[Twisted-Python] Consensus on speed of deferred call/errback-style execution?

glyph at divmod.com glyph at divmod.com
Fri Oct 24 12:03:39 EDT 2008

On 03:25 pm, terry at jon.es wrote:
>Last year someone mentioned to me that using defer.inlineCallbacks 
>writing a bunch of independent standalone callback functions) incurs 
>sort of (significant) speed penalty during execution.
>How accurate is that?

I don't believe there's been any extensive profiling of inlineCallbacks. 
At least, none that I'm aware of.  I think what you are remembering is 
that inlineCallbacks generally results in an (often implicit, sometimes 
unintentional) loss of parallelism.  For example, consider this 
idiomatic code:

    xd = foo()
    yd = foo()
    zd = foo()
    def myCallback(x, y, z):
        doStuff(x) + doStuff(y) / doStuff(z)
    gatherResults([x, y, z]).addCallback(myCallback)

That does all three 'foo' operations in parallel, which is generally 
faster.  But the idiomatic inlineCallbacks version:

    doStuff(yield foo()) + doStuff(yield foo()) / doStuff(yield foo())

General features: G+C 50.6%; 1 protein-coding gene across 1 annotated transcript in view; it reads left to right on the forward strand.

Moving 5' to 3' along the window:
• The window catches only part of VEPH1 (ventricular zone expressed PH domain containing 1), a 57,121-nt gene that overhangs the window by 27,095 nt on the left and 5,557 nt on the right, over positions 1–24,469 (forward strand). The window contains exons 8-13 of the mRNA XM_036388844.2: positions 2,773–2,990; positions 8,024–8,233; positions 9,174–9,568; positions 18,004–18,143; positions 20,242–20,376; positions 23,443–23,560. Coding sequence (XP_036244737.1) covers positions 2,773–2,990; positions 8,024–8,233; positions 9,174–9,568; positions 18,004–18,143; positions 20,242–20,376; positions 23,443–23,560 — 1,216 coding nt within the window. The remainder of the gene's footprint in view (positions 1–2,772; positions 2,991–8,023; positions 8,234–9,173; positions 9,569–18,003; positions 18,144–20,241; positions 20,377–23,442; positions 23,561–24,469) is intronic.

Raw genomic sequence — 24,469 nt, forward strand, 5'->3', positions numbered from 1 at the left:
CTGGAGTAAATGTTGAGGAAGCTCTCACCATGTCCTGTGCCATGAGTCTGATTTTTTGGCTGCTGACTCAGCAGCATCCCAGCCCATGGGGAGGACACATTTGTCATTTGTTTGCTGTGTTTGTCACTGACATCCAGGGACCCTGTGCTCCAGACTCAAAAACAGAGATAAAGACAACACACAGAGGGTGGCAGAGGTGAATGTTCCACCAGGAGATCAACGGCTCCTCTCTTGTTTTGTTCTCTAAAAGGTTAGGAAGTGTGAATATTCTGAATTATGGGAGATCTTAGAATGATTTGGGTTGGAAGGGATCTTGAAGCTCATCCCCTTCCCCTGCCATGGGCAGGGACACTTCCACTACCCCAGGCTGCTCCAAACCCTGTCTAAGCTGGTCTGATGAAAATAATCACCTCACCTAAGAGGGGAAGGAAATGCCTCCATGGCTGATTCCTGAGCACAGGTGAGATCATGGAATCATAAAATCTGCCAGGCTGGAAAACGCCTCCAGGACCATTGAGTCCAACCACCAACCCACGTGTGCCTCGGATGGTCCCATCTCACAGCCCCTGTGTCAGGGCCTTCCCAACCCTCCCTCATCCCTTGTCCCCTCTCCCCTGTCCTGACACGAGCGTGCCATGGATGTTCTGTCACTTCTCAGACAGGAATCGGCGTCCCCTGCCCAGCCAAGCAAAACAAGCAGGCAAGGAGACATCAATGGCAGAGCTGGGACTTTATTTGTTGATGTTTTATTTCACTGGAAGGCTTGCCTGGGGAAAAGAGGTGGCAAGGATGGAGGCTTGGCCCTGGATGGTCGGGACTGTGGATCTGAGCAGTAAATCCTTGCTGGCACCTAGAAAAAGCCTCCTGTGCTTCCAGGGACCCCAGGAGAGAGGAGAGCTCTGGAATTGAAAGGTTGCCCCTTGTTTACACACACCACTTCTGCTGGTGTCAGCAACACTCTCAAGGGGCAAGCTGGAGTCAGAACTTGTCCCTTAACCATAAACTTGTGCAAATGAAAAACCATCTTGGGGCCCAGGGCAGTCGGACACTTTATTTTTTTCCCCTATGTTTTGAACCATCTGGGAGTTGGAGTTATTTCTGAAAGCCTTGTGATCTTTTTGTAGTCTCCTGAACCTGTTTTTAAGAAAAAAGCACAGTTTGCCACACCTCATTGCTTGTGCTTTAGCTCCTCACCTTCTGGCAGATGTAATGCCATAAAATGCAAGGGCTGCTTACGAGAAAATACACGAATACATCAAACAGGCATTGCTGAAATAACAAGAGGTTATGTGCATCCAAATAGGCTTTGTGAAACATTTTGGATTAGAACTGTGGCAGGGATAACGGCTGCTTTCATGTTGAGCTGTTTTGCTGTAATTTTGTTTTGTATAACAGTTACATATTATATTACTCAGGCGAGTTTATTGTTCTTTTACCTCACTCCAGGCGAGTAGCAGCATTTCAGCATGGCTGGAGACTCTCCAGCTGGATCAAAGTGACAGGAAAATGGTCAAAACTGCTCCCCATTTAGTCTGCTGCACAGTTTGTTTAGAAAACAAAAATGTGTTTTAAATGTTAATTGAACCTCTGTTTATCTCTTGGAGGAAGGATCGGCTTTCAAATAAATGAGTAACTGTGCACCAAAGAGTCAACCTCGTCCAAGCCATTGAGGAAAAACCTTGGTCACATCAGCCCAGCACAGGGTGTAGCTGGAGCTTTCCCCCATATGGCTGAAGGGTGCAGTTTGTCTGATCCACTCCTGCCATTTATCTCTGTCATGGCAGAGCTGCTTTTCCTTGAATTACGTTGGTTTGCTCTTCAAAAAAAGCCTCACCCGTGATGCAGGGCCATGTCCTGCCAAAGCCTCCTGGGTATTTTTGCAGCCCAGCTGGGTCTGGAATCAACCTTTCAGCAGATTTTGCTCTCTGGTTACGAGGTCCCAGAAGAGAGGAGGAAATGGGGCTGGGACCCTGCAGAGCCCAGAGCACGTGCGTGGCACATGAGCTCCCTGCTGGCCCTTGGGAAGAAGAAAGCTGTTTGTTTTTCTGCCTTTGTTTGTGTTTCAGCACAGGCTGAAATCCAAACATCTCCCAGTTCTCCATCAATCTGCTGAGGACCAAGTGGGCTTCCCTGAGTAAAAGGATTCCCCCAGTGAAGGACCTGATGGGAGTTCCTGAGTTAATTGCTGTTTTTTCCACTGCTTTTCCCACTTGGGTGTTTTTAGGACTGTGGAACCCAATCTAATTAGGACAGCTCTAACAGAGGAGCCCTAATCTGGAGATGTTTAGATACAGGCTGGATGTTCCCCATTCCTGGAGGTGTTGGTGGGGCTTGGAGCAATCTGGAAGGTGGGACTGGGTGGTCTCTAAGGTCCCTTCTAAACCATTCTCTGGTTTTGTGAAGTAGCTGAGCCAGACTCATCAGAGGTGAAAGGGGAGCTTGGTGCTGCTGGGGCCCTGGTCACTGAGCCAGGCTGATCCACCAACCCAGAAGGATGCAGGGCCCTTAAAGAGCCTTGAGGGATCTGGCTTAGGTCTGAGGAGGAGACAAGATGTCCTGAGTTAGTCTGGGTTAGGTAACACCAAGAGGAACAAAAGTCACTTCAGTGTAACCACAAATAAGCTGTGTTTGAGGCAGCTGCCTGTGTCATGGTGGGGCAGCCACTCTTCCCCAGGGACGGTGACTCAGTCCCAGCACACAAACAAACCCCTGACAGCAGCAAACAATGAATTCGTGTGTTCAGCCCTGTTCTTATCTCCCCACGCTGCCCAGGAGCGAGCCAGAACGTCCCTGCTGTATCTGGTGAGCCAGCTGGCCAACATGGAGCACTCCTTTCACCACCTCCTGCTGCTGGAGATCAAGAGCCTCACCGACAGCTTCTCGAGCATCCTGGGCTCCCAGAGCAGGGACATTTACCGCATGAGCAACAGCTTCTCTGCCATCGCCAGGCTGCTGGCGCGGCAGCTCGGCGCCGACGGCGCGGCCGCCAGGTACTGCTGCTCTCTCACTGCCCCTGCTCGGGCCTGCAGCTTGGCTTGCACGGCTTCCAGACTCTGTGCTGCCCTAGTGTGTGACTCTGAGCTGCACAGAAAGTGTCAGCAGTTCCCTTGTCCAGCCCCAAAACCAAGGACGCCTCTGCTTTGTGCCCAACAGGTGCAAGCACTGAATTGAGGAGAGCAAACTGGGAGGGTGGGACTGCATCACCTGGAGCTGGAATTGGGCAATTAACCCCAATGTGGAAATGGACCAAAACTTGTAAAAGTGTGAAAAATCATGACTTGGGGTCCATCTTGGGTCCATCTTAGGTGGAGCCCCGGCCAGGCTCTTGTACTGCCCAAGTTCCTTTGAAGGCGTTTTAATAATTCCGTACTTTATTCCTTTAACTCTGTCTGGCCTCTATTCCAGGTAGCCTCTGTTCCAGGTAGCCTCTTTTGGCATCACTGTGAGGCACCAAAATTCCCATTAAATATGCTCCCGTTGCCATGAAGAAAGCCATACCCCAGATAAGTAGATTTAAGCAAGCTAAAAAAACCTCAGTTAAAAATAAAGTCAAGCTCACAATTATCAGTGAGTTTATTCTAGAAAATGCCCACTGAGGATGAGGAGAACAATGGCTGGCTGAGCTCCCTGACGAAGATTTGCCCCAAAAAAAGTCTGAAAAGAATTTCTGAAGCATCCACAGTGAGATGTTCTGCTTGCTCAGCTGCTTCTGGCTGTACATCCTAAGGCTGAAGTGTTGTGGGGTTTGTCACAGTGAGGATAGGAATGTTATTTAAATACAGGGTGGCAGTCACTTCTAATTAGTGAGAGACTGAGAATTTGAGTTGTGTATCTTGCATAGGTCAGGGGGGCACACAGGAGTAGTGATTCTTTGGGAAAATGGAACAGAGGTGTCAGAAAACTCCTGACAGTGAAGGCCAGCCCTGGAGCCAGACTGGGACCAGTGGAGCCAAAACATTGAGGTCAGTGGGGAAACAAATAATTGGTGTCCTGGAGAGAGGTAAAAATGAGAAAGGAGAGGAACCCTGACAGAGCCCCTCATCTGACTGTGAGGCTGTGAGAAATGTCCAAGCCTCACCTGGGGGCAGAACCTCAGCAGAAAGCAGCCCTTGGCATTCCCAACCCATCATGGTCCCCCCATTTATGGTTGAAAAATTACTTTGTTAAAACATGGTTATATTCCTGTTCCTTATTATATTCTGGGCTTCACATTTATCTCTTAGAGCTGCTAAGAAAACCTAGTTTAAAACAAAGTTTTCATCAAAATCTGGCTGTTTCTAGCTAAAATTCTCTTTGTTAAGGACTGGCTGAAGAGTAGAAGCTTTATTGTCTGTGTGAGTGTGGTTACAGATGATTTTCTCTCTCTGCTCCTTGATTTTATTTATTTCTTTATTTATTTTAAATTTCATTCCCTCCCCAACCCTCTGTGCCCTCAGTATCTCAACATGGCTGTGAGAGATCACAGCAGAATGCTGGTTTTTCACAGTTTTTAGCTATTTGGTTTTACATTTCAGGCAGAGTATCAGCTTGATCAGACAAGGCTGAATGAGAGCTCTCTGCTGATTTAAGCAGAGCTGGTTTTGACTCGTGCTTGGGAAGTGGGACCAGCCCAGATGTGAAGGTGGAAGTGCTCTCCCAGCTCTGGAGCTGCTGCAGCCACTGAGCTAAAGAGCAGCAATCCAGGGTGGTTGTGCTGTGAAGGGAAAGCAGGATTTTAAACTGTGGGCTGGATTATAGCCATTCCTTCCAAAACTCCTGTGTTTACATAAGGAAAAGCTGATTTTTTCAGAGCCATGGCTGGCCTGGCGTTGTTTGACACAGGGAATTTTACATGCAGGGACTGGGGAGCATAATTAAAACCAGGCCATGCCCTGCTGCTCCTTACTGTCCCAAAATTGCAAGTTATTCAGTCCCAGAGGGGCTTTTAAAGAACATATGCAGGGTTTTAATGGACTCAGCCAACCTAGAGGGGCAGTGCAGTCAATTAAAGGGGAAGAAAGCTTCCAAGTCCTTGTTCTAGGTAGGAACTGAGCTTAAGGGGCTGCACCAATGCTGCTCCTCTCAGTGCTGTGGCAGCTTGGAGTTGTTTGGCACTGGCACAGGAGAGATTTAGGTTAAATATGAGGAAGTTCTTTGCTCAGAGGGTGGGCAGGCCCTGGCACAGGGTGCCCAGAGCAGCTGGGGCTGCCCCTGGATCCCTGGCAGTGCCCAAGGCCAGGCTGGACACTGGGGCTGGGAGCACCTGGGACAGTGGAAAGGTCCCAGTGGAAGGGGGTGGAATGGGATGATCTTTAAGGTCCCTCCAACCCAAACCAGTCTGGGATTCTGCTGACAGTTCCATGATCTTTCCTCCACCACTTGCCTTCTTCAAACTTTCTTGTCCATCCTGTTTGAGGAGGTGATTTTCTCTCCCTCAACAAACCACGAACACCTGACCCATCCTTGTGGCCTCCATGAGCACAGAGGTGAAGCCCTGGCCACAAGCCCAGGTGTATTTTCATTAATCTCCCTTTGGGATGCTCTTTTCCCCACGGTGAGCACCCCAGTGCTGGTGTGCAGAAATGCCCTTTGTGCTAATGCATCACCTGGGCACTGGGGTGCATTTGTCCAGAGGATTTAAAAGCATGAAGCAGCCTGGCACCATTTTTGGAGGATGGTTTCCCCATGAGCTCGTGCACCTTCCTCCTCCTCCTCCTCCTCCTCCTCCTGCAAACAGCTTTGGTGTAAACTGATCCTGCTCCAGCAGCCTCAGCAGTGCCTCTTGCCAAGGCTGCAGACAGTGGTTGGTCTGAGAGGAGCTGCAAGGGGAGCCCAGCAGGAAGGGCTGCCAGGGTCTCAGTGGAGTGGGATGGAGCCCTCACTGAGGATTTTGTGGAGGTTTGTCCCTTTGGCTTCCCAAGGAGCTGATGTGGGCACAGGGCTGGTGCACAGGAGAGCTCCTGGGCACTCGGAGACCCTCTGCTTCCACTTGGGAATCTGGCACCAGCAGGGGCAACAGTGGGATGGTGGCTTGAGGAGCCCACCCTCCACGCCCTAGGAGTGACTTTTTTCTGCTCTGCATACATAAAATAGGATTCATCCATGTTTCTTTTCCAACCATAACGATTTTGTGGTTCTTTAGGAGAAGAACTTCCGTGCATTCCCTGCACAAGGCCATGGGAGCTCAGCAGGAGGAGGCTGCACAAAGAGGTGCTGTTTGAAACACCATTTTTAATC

while making all kinds of sexy use of expressions rather than 
statements, loses that parallelism: you don't get to the second foo() 
call until the first one has completed and its results have been 
processed.  If each foo() call has a 500ms latency this can really add 
up.  Of course you can work around this:

    xd = foo()
    yd = foo()
    zd = foo()
    doStuff(yield xd) + doStuff(yield yd) / doStuff(yield zd)

but it can be difficult to remember to do so, and it starts looking a 
lot more like regular callback-style code.

I think inlineCallbacks is neat, but its strength is really operations 
that are truly conversational; where the calling end of the conversation 
actually does need to wait for each step of an asynchronous conversation 
to complete before moving on to the next one.  A dead giveaway that it's 
going to be awkward to make your inlineCallbacks appropriately parallel 
is if you start writing a 'for' loop that yields a Deferred in its body.

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